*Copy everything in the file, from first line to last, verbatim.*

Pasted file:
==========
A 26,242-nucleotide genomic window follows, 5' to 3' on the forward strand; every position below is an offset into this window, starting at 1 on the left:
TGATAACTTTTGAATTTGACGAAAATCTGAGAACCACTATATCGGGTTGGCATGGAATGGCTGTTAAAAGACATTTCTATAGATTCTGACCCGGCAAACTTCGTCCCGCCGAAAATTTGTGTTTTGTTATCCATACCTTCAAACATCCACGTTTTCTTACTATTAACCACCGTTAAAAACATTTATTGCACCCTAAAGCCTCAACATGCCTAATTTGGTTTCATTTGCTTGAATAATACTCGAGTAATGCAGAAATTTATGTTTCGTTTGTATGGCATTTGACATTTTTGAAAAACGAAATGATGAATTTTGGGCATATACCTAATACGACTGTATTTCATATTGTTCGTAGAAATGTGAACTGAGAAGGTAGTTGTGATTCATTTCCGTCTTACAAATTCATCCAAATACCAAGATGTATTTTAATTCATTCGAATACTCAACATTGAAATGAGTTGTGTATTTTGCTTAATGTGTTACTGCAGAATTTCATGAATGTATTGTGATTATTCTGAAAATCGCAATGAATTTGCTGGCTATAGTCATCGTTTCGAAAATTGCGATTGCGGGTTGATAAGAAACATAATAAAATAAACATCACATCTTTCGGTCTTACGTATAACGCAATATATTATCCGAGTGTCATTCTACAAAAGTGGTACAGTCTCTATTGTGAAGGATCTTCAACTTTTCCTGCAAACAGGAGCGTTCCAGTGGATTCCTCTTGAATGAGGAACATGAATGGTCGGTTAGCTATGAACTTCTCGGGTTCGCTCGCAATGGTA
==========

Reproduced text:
A 26,242-nucleotide genomic window follows, 5' to 3' on the forward strand; every position below is an offset into this window, starting at 1 on the left:
TGATAACTTTTGAATTTGACGAAAATCTGAGAACCACTATATCGGGTTGGCATGGAATGGCTGTTAAAAGACATTTCTATAGATTCTGACCCGGCAAACTTCGTCCCGCCGAAAATTTGTGTTTTGTTATCCATACCTTCAAACATCCACGTTTTCTTACTATTAACCACCGTTAAAAACATTTATTGCACCCTAAAGCCTCAACATGCCTAATTTGGTTTCATTTGCTTGAATAATACTCGAGTAATGCAGAAATTTATGTTTCGTTTGTATGGCATTTGACATTTTTGAAAAACGAAATGATGAATTTTGGGCATATACCTAATACGACTGTATTTCATATTGTTCGTAGAAATGTGAACTGAGAAGGTAGTTGTGATTCATTTCCGTCTTACAAATTCATCCAAATACCAAGATGTATTTTAATTCATTCGAATACTCAACATTGAAATGAGTTGTGTATTTTGCTTAATGTGTTACTGCAGAATTTCATGAATGTATTGTGATTATTCTGAAAATCGCAATGAATTTGCTGGCTATAGTCATCGTTTCGAAAATTGCGATTGCGGGTTGATAAGAAACATAATAAAATAAACATCACATCTTTCGGTCTTACGTATAACGCAATATATTATCCGAGTGTCATTCTACAAAAGTGGTACAGTCTCTATTGTGAAGGATCTTCAACTTTTCCTGCAAACAGGAGCGTTCCAGTGGATTCCTCTTGAATGAGGAACATGAATGGTCGGTTAGCTATGAACTTCTCGGGTTCGCTCGCAATGGTA